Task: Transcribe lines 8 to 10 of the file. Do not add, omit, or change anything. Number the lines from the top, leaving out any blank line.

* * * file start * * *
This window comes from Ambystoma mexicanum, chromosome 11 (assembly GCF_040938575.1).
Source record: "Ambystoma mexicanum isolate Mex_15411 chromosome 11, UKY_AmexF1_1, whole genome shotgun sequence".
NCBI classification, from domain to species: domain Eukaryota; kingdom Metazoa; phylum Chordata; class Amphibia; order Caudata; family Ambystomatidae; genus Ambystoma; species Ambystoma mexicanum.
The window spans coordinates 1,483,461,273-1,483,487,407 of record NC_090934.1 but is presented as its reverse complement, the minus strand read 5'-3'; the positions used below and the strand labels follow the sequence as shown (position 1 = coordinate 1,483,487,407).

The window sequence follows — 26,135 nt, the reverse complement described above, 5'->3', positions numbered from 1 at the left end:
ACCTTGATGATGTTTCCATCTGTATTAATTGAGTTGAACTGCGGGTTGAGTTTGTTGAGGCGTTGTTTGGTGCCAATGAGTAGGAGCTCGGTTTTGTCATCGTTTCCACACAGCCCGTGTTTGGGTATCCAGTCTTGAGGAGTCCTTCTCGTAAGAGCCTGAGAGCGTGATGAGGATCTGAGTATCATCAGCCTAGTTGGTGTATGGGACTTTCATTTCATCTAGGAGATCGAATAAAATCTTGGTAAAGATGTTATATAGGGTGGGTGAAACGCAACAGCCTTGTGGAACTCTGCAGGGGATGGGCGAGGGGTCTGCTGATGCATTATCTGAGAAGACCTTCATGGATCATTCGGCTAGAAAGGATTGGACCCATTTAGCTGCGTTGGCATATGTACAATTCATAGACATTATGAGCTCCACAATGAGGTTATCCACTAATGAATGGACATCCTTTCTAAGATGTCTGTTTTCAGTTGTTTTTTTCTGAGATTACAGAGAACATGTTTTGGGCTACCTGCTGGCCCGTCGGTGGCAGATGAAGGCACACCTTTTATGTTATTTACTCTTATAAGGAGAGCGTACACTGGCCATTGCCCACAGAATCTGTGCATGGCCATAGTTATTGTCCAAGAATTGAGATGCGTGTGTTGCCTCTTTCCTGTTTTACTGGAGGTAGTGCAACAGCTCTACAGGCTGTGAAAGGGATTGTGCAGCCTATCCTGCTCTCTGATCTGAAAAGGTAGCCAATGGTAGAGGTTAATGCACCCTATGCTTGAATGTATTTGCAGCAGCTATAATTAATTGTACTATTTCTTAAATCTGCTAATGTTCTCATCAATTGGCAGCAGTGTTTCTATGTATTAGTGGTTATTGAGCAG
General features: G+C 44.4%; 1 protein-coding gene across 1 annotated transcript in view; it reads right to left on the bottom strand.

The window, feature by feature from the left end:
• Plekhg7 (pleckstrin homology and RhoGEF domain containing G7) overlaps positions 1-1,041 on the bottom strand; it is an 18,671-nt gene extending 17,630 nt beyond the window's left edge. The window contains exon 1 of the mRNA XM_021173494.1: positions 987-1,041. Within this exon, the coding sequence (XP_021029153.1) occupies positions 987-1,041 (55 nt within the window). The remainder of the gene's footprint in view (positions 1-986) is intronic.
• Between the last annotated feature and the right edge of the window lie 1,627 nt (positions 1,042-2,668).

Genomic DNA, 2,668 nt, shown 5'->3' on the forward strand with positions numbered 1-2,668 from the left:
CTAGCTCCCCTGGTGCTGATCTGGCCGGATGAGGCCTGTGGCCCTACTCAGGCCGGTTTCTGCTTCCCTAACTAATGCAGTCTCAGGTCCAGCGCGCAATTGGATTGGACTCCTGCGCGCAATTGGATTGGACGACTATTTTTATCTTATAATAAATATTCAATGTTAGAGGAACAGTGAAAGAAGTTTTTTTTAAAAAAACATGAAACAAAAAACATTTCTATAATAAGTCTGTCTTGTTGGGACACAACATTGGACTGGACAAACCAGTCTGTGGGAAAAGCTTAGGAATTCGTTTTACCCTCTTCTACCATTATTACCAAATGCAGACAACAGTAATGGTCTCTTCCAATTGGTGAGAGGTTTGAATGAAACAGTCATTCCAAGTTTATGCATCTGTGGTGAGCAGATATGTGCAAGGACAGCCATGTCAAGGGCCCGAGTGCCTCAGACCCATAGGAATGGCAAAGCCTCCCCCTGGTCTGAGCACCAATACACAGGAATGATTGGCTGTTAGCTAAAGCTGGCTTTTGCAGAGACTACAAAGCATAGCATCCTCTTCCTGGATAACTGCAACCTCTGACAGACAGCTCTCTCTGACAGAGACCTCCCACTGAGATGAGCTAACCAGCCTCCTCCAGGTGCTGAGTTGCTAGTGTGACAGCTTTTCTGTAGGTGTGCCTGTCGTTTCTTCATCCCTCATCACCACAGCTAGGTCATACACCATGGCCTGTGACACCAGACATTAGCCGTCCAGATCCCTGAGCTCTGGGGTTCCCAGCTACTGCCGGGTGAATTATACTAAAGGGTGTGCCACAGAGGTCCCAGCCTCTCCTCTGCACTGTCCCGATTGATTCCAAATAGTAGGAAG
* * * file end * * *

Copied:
The window, feature by feature from the left end:
• Plekhg7 (pleckstrin homology and RhoGEF domain containing G7) overlaps positions 1-1,041 on the bottom strand; it is an 18,671-nt gene extending 17,630 nt beyond the window's left edge. The window contains exon 1 of the mRNA XM_021173494.1: positions 987-1,041. Within this exon, the coding sequence (XP_021029153.1) occupies positions 987-1,041 (55 nt within the window). The remainder of the gene's footprint in view (positions 1-986) is intronic.
• Between the last annotated feature and the right edge of the window lie 1,627 nt (positions 1,042-2,668).